While large-scale surveys have documented the types of media to which 5–9-year-olds are devoting increasing amounts of time, we know less about how and why they are using these media and what they might be learning as a result. This research provides rich details on the processes, relationships, and contexts that larger-scale studies on children’s media use cannot by examining two 8-year-old girls’ engagement with video games, the Web, mobile devices, and other emerging technologies against the backdrop of family life. What roles are parents and others playing in their digital media experiences? And how is their engagement with digital media related to family values, relationships with peers and siblings, and what they are doing at school? Ethnographic methods and ecological perspectives on learning were used to craft these portraits. The case studies illustrate how young children’s access to and interest in technology are shaped by cultural, institutional, interpersonal, and developmental forces and, in turn, how access and interest shape individual learning. Findings build upon other fine-grained studies of young children’s digital media use and learning, bringing to bear the particularities of the era, locale, and culture of the two individuals I studied to refine our collective and ever-evolving portrait of the 21st-century child.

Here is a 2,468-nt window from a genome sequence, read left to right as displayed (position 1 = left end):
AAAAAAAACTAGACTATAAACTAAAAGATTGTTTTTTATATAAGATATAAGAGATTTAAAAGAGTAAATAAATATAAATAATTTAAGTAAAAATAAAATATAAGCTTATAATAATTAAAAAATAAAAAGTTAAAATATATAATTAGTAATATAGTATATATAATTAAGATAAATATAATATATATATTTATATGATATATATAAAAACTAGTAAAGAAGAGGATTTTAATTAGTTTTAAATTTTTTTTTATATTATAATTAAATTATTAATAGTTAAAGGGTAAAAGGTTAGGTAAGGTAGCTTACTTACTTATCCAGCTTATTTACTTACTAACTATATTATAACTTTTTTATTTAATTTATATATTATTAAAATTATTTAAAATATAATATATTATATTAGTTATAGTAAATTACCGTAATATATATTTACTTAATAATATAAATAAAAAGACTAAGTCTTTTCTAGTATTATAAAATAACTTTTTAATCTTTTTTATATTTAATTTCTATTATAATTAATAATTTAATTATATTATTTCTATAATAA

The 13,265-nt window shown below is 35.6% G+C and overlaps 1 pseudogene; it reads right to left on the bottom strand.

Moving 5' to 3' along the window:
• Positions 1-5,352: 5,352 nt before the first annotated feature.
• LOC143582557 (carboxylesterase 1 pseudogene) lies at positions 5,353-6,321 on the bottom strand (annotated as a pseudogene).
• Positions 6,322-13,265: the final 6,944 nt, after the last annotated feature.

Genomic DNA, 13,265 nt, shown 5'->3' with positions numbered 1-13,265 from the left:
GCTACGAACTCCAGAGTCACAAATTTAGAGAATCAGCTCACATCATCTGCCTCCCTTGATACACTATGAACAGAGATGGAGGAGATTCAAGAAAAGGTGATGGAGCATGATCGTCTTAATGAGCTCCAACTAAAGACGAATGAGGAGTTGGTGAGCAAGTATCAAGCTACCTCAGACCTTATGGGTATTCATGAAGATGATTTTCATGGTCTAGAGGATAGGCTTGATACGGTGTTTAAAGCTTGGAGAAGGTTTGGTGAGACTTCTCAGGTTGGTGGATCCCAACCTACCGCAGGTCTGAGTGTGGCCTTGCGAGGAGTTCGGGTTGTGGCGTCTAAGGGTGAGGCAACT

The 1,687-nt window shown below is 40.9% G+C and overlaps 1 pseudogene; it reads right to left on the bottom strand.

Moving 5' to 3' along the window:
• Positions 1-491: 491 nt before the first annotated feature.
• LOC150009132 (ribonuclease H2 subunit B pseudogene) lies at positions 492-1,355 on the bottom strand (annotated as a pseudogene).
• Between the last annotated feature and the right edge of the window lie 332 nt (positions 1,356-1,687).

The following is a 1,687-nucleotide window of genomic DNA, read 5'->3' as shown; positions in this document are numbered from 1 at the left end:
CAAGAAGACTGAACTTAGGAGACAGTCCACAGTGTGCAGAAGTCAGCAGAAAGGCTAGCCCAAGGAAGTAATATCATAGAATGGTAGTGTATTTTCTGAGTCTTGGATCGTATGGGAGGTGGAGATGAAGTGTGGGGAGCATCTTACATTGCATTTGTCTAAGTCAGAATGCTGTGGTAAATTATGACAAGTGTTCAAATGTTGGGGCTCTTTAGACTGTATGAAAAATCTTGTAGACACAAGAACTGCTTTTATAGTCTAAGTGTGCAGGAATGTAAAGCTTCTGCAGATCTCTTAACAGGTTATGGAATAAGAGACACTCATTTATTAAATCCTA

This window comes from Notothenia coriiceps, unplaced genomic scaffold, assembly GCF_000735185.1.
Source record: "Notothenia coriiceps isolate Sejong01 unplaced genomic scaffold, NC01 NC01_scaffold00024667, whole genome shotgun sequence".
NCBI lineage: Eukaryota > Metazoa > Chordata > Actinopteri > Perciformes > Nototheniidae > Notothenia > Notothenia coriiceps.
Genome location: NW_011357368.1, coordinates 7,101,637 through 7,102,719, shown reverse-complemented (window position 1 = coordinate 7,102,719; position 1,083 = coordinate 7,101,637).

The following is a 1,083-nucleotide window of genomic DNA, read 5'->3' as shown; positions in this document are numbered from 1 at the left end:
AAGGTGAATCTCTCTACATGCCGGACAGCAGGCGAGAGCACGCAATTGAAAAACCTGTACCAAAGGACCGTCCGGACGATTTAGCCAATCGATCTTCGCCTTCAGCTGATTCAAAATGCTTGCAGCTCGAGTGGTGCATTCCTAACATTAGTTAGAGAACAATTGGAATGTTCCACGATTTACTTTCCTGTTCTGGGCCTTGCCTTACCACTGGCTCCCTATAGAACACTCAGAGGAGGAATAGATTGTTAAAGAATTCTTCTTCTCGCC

Director at Learning Change Project – Research on society, culture, art, neuroscience, cognition, critical thinking, intelligence, creativity, autopoiesis, self-organization, rhizomes, complexity, systems, networks, leadership, sustainability, thinkers, futures ++
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